Plaintiff moves for an order remanding this action to state court on the ground that original federal subject-matter jurisdiction is lacking in this case. Specifically, plaintiff argues that this is a civil action for defamation arising under the laws of the State of New York and does not present a claim for relief "arising under" the Constitution, treaties or laws of the United States. Plaintiff contends that the instant cause of action may be resolved wholly in terms of New York State tort principles. Defendants' position is that the issues involved in this litigation are matters over which there is an overriding federal policy which requires the exclusive application of federal law. Specifically, defendants contend that because certain defamatory statements are alleged to have been made during grievance and/or arbitration proceedings, the doctrine of preemption mandates that the issue of privilege be resolved in terms of federal law. In effect, it is defendants' position that preemption as a matter of law provides an adequate basis for removal jurisdiction.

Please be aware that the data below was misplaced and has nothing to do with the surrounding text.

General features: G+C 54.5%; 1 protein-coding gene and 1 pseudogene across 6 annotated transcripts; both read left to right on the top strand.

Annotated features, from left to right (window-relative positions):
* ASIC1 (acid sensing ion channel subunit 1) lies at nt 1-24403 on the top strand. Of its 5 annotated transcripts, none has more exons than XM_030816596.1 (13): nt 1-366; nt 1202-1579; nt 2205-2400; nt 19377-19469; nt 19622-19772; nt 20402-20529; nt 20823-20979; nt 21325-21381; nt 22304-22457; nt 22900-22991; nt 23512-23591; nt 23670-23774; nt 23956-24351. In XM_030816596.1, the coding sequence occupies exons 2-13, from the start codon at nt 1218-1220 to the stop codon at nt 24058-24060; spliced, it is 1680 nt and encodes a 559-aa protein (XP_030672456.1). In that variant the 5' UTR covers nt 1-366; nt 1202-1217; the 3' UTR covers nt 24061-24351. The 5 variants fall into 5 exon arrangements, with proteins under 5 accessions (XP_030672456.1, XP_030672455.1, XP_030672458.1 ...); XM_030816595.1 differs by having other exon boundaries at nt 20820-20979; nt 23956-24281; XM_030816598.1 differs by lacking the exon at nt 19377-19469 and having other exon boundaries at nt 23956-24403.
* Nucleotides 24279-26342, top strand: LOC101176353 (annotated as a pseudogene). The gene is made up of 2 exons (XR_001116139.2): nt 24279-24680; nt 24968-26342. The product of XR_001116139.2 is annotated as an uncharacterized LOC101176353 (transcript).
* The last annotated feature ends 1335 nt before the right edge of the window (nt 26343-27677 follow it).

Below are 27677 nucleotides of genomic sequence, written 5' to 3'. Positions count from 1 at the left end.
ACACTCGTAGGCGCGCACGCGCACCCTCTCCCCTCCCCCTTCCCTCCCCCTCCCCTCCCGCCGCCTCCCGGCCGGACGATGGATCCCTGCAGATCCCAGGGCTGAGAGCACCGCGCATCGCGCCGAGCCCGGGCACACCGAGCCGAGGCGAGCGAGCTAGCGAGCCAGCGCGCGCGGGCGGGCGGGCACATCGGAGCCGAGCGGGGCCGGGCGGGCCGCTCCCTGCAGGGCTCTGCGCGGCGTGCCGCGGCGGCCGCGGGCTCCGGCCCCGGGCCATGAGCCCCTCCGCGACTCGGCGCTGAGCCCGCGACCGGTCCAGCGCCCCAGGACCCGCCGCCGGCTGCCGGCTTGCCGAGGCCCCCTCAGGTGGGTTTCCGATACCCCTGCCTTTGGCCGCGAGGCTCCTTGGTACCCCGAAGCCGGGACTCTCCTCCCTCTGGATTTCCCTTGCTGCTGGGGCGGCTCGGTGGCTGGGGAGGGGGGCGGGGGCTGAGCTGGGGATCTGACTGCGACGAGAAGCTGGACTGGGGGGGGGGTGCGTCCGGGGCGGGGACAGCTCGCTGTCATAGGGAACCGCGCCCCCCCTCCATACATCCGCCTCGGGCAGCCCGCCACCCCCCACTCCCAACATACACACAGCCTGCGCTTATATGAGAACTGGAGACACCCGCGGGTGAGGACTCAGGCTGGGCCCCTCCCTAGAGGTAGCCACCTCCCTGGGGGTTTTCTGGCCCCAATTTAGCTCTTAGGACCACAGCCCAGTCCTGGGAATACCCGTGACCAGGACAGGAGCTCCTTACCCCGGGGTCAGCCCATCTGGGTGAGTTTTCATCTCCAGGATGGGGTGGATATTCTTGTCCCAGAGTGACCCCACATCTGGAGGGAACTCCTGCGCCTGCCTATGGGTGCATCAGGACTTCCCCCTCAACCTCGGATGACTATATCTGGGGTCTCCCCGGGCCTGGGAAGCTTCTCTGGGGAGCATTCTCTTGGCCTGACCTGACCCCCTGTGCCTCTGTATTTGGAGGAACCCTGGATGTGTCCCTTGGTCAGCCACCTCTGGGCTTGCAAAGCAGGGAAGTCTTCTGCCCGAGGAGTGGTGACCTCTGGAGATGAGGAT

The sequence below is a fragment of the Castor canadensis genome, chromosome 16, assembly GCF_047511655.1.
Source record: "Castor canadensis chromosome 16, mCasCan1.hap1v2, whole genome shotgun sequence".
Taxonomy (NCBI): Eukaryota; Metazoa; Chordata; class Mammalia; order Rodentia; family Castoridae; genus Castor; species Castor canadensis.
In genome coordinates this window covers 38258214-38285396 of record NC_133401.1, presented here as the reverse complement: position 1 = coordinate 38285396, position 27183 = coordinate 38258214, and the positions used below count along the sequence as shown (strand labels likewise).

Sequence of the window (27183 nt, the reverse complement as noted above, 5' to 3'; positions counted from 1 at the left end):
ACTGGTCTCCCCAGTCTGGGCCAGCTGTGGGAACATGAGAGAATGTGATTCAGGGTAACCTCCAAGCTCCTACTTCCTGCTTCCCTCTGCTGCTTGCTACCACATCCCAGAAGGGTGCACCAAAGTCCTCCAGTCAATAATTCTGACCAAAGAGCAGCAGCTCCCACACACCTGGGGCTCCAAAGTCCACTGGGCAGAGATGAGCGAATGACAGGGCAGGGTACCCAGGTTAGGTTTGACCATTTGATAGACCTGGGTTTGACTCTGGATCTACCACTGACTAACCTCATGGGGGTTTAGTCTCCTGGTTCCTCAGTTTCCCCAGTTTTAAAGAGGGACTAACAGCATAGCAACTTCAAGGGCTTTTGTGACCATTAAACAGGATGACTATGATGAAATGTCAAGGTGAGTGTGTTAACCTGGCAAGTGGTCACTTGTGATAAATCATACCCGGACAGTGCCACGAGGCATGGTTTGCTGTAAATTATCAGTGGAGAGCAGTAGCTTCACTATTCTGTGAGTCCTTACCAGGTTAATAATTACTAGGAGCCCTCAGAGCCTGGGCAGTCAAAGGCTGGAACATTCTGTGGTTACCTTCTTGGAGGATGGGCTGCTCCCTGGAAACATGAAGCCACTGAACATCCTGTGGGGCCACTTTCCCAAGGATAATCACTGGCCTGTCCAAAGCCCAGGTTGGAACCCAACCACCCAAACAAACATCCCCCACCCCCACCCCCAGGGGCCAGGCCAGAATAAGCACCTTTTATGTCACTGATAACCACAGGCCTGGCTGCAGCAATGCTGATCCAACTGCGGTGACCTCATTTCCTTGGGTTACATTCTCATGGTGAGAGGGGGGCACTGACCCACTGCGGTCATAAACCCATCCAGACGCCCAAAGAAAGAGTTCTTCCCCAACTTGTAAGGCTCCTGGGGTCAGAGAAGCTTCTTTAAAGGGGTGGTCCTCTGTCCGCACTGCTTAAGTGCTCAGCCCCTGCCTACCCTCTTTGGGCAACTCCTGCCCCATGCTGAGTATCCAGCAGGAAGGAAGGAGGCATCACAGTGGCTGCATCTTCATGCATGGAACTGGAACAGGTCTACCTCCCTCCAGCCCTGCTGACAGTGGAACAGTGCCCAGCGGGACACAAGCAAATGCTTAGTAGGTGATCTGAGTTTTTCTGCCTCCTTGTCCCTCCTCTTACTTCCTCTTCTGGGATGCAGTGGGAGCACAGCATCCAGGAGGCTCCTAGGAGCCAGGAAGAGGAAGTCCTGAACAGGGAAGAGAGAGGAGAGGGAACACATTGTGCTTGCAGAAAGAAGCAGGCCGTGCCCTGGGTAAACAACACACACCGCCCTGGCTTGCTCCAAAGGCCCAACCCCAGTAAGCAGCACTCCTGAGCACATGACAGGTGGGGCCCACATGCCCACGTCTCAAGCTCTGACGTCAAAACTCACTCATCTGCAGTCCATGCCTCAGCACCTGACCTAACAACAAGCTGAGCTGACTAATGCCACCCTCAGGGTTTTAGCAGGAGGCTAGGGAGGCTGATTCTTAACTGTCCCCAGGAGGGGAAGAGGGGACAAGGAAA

The right of the defendant in a state court civil action to remove the action to federal court is governed by 28 U.S.C. § 1441, which provides as follows:
Except as otherwise expressly provided by Act of Congress, any civil action brought in a State court of which the district courts of the United States have original jurisdiction, may be removed by the defendant or the defendants to the district court of the United States for the district and division embracing the place where such action is pending.
In order to establish the presence of federal question jurisdiction for removal under 28 U.S.C. § 1441(b), the federally created right which is said to be present in the complaint must be an essential element of plaintiff's cause of action. Gully v. First National Bank in Meridian, 299 U.S. 109, 81 L. Ed. 70, 57 S. Ct. 96 (1936). An action does not "arise under" federal law "unless it really and substantially involves a dispute or controversy respecting the validity, construction or effect of such a law, upon the determination of which the result depends." Shulthis v. McDougal, 225 U.S. 561, 569, 56 L. Ed. 1205, 32 S. Ct. 704 (1912).